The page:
Thomas shares makes




Shutter control panel

When we renovated our living room, we upgraded the window roller shutters with electric motors. While we usually only open and close all of them together, we still want to be able to set them to individual positions. I decided to make a central control panel with 6 physical buttons and implement some logic in the Siemens Logo controller to control the motors.


My goal was to create a simple control panel that makes the following things easy:

  • Open and close all rollers with a single button push (⇩/⇧)
  • Open and close individual shutters with two (or more) button pushes (roller button(s) + ⇩/⇧)
  • Stop the movement by hitting the ⇧ or⇩ button again.

The power is cut to the motors after a timeout.

I drew a state diagram illustrating the operation:


State diagram.




6 way Pushbutton

The 6 way Niko button pad from the product family I bought the rest of our switching gear from was very expensive (80€). The plastic button cover available in many colors is only a few euro's. That opens experimentation options, and I plan to laser engrave the icons on top at one point.


The roller motors are controlled with two 230V signals, one to run up, one to run down. Only one of these should receive line voltage, or the motor stalls. The motor has internal end stops which are calibrated on installation time, so it can be left powered.


Motor diagram


The central Siemens mini-PLC controls the motors:


Siemens logo PLC

I always buy the 24V version with transistor outputs, and use interface relays.


The Schneider Harmony (24V coil voltage) interface relays control the mains voltage.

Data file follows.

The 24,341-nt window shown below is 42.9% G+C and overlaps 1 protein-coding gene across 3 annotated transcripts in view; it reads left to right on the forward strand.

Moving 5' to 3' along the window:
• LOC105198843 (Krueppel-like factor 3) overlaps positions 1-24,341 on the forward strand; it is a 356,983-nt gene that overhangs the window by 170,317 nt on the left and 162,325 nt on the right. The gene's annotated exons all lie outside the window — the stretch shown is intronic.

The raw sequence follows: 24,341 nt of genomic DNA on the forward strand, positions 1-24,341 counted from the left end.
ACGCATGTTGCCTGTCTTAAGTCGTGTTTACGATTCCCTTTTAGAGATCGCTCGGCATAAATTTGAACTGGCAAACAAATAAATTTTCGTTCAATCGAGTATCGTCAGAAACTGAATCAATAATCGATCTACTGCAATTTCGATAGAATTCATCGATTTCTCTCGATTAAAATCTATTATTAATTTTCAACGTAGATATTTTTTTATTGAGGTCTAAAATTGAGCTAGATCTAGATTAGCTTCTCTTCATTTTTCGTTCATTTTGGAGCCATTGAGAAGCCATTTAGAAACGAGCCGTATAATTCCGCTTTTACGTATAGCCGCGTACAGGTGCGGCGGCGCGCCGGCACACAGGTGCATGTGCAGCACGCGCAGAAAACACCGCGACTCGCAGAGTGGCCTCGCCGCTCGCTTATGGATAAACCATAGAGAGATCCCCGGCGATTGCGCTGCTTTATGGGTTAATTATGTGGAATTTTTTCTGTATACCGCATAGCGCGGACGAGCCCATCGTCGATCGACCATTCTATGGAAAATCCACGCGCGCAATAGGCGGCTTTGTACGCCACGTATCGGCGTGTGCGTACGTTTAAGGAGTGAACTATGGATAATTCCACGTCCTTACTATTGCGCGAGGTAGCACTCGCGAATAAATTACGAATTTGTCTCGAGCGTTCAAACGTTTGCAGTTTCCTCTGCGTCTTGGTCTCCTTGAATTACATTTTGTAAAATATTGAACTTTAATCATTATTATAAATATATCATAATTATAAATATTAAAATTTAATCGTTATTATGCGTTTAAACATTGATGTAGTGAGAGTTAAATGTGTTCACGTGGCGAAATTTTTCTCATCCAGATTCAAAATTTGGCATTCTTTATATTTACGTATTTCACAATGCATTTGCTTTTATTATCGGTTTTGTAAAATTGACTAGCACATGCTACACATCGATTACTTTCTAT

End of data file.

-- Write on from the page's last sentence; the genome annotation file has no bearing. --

I originally planned to use one of these hooked up to the neutral of each motor, and one for each direction:


single pole make and break relay

By having one single pole relay per motor, I planned to reduce the number of outputs from 8 to 6, and occupy minimal cabinet space. However, leaving some motors neutral floating while having the control lines connected to other motors draws current through the floating motors, which makes that configuration unusable.

For that reason I had to use the dual pole variant as roller selector. By The way these relays can be operated manually and locked into position in case of 24V PSU failure.


dual pole make and break relay


High voltage drivers


Relay schematic, example with only two rollers

This relay circuit makes it impossible to connect both direction lines to the line voltage. The up direction is prefered in case both directon relays are energized.


The human interface is as simple as can be, the 6 momentary button switches are feeding 24V to the LOGO! inputs when pushed.

Siemens Logo logic


Logo configuration diagram

The LOGO! configuration is pretty simple, it consists of these parts:

  • A SET/RESET flipflop with pulse input per relay
  • The B054 timer triggers the flipflop RESET inputs 30seconds after a button push, clearing all state.
  • B058/B059/B060 set all roller selectors if the ⇧ or ⇩ button is pressed and no roller is selected.

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